Before we start, it’s good to know that we do not need AN ACTUAL TPM. You can do the same with the Raspberry PI which you are already having.

TPM Configuration

To configure your (imaginary) TPM on your Rpi, go to the Windows Device Portal (port 8080 of your device when the portal is activated). I use the Window 10 IoT Core Dashboard tool to access it very conveniently.

Once you are in, go to the TPM Configuration page.

Here you can select the actual TPM module that you have attached (if you have one) or you can select this “Software TPM Emulator”:

Press Install, now you have activated the TPM Module ( a reboot might be required).

Note: we just activated the usage of TPM, nothing more. We will reference this TPM in an app using source code, later on.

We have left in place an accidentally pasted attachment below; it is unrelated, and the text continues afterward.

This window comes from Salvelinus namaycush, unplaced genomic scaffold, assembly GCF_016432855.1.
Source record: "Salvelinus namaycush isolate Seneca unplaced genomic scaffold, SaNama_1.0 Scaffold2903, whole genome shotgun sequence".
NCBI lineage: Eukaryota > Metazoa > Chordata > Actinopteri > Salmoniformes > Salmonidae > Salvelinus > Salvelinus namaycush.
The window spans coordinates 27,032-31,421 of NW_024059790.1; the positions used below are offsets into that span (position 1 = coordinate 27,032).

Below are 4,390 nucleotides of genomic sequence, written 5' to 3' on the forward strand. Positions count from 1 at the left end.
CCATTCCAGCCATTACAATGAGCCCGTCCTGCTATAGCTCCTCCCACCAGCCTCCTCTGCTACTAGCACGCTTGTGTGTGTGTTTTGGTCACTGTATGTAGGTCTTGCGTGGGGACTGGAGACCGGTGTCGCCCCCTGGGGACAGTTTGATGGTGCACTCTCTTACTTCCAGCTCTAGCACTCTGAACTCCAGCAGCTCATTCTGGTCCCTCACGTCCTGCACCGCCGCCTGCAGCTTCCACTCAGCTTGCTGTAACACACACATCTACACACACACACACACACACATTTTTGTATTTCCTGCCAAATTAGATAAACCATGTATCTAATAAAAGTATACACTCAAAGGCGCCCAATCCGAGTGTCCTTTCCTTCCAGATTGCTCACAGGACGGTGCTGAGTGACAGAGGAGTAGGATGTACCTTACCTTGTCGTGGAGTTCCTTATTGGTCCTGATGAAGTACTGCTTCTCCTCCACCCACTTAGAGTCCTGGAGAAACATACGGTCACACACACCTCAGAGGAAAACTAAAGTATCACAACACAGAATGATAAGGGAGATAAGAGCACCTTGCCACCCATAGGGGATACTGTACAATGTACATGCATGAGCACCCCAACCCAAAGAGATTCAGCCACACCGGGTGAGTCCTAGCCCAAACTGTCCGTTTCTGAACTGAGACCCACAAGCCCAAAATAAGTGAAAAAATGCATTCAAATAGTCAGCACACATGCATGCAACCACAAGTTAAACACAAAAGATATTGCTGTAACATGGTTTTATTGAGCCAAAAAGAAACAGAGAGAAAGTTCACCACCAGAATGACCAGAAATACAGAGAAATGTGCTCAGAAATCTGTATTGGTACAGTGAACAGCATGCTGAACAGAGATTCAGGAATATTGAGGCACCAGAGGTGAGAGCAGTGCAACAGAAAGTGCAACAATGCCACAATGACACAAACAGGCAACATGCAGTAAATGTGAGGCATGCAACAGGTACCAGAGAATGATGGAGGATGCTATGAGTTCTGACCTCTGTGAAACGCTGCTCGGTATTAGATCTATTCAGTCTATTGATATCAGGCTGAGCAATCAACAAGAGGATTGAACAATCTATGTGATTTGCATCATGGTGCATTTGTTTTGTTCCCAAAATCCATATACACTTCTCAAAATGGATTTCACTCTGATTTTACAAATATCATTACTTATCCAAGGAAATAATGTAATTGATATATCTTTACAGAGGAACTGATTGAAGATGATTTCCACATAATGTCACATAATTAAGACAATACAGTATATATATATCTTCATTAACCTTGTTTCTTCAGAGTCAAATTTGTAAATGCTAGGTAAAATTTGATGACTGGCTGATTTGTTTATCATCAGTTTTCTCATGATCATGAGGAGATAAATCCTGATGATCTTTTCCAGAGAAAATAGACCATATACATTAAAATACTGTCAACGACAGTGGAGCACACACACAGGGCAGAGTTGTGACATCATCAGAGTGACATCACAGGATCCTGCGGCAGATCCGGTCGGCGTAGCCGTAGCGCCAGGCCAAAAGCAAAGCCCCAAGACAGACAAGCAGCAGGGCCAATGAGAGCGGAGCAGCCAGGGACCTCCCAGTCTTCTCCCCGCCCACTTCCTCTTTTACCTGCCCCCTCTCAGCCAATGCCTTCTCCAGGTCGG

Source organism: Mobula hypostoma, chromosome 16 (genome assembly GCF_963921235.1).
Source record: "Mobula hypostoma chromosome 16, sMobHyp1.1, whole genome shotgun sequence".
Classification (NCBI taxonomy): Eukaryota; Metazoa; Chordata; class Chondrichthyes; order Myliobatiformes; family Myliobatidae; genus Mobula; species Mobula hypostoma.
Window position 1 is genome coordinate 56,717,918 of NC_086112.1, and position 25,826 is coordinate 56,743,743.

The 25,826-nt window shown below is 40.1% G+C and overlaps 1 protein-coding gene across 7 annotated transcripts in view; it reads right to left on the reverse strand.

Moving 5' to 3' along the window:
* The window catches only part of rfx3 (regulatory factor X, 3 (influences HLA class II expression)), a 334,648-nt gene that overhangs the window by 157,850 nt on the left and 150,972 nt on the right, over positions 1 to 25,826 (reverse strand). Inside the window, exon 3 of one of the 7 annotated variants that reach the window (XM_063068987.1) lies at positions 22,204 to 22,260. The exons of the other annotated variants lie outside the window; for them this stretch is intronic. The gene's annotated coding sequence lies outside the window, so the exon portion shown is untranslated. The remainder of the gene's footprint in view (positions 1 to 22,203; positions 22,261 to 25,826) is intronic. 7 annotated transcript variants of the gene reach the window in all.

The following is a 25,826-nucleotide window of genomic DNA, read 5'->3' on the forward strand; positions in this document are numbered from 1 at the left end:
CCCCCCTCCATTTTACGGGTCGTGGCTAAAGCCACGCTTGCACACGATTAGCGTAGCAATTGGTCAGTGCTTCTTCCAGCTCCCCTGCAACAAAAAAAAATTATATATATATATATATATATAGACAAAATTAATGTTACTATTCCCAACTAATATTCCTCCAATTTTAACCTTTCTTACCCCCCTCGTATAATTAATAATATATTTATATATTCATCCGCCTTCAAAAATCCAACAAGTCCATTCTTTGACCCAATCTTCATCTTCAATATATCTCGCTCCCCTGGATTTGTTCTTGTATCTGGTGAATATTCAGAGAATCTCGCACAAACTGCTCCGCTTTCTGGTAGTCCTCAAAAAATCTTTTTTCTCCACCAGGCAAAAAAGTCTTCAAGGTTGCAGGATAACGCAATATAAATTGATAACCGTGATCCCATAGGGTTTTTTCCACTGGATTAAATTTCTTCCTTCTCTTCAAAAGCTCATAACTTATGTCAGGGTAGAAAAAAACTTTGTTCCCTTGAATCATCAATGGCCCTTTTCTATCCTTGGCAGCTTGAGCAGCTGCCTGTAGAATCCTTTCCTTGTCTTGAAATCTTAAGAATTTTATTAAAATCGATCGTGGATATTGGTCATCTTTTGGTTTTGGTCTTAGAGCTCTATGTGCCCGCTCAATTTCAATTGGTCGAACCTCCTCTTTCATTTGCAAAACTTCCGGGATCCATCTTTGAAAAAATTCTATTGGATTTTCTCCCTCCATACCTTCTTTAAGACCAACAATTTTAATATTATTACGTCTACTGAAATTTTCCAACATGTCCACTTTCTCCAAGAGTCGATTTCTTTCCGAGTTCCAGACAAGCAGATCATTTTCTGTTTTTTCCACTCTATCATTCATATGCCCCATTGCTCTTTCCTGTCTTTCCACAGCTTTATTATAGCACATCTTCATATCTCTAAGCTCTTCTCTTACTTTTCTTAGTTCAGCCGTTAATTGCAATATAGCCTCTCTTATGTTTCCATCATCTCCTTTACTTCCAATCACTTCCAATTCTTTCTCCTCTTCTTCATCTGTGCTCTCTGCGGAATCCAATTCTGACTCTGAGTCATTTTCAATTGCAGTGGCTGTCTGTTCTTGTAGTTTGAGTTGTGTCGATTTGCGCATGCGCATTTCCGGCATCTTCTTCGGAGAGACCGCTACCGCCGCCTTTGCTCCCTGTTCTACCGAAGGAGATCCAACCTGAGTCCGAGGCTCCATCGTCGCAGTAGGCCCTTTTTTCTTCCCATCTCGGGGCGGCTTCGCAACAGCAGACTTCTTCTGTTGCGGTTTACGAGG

Next, go to the “Connect to Azure” page in the IoT Dashboard:

After you have entered valid Azure credentials, you can select an existing IoT Hub within your subscription. or you can create a new one.

After that, you will have to select a device:

Or, again, you can create one:

The last step is to search for a device with TPM in your network:

Once it is found, You can provision the private keys for this device, registered in this IoT Hub, to this TPM module:

After it is provisioned successfully, Check TPM Configuration page again:

As you can see, this page is now filled with the credentials gotten from the IoT Hub.

Accessing the TPM credentials using code

Let’s send some telemetry using these credentials. First, create a new UWP app and put a button on the main page:

<StackPanel>
  <TextBlock Name="txbTitle" Text="TPM Device Demo" Margin="5" FontSize="100" IsColorFontEnabled="True" Foreground="DarkOliveGreen" />